I received news recently that a friend from college had been hit by a car from behind while riding his bike. Although it’s just the beginning and things haven’t played out all the way yet, I think that this story is something that we could all learn from. It involves acceptance and dealing with anger, two things that are simply a part of life.
My friend is around 40 years old. He thought he was getting soft in his old age, so he started doing sprint triathlons and was out training when this happened. He was banged up pretty badly, but he’ll survive and should even have a pretty good recovery. It’ll take a while, though. Injuries include a broken leg, a broken shoulder, a broken vertebra, and all bowels removed with a bag put in their place. Doctors have assured him that the bowel region should be back to normal in 6-9 months. He’s an extremely active person, not the type who is cool to just sit around while he heals. He’s always had quite a fiery personality, too. As another friend who has visited him in the hospital said, “Doctors say he is about the fittest, most irritable, least patient, most pain-tolerant person they’ve ever seen and they just want him to settle down and be a patient.”
He has a long road ahead of him, and nothing can be done about that. His excellent health has already put him on the fast track, though. Anytime he gets down, it’s essential for him to zoom out and remember that in the big picture, 6-9 months is most likely short compared to however many years he has left. Of course a long life is never guaranteed, but what’s the other option – getting depressed about the recovery? Screw that. He’s not that type of person anyway. So zooming out is huge. That’s a tool he has access to any time to keep from getting down about the road ahead.
The bigger issue, from what I’ve heard, is anger. And I don’t blame him! He’ll have to take a good look at this at some point, though. He was riding on the side of the road, exactly where he was supposed to be, and he got hit from behind. There were no skid marks from the car until after the point of impact, which means that the driver didn’t see him until the impact. The bike went one way and he went the other. It apparently happened just beyond the crest of a hill, so maybe the driver just didn’t see him. We all know about distracted driving these days, though, with our smart phones and what not. The driver could’ve easily been texting, emailing, looking at a map, changing the music, googling something, or doing just about anything else as he drove down the road. From what I’ve heard so far, this is the primary source of the anger (and I realize that it’s second hand at this point (I plan on calling him pretty soon to say hi and wish him well in his recovery). And if it was, indeed, distracted driving, then the anger seems pretty justified. The problem, though, is that justifying the anger won’t change a thing except to make him feel worse. Recovery time is still the same. Then there’s the fact that we don’t know for a fact what happened. Maybe the driver has admitted to texting while driving – I have no idea. Even if that’s the case, though, my friend still has to accept that this happened… because it has already happened. That’s the key. We all have things in our lives we wish weren’t there; this just happens to be a really big one. The volume is turned up. Since these things are already there, though, it’s pointless to resist them. We can only move forward.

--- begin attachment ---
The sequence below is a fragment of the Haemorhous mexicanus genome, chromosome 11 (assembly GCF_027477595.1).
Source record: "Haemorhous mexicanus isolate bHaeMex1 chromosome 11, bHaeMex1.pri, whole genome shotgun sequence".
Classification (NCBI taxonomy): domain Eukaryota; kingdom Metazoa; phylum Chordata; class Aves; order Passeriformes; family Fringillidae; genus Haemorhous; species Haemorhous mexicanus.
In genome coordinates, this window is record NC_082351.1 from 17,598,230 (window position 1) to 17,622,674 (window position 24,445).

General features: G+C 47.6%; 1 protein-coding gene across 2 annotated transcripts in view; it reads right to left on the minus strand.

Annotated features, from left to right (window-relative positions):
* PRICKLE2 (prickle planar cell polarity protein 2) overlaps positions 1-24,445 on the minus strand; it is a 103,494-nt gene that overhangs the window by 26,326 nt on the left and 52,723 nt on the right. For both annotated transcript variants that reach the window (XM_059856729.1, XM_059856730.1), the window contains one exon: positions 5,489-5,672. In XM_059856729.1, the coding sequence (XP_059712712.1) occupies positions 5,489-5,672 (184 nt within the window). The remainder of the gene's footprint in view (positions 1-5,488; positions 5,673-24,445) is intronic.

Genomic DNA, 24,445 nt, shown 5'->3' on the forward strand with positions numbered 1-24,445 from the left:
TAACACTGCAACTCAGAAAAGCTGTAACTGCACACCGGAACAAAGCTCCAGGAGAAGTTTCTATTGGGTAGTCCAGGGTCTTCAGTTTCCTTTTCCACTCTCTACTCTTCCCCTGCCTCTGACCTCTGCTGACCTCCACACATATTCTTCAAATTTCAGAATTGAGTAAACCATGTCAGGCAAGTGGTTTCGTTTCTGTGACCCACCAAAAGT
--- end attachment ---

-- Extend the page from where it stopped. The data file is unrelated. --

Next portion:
The final question, then, is what does he do with that anger? Readers of A Clean Mind know by now that the only thing that he can do is feel it, without any story. Suppressing and expressing don’t work (read Feelings 101, The Sedona Method). It’s also worth noting that there’s nothing wrong with the anger, nothing at all. In fact, it’s totally normal under these circumstances. The story, though, which is very justifiable under these circumstances, will only make that anger get stuck. And that’s exactly what we don’t want. Anger is still a feeling, and feelings are still temporary, and there’s still only a finite amount of any feeling. Let it be there when it’s there but don’t hold it, and that’s the fastest way out.
So that’s my take on a tough situation. It involves acceptance, only because this has already happened. There’s no time machine yet, so we can’t go back and change it. Yes it seems like it sure sucks, but it’s done. And it involves dropping any story and letting yourself just feel angry when there’s anger on your body. But without holding onto that anger. That’s the fast way for even the largest amount of anger. And if he gets mad that I wrote this, then I’ll have to deal with that. I thought there was some good stuff for everyone to learn from, though, including myself. I guess I should go ahead and call him now…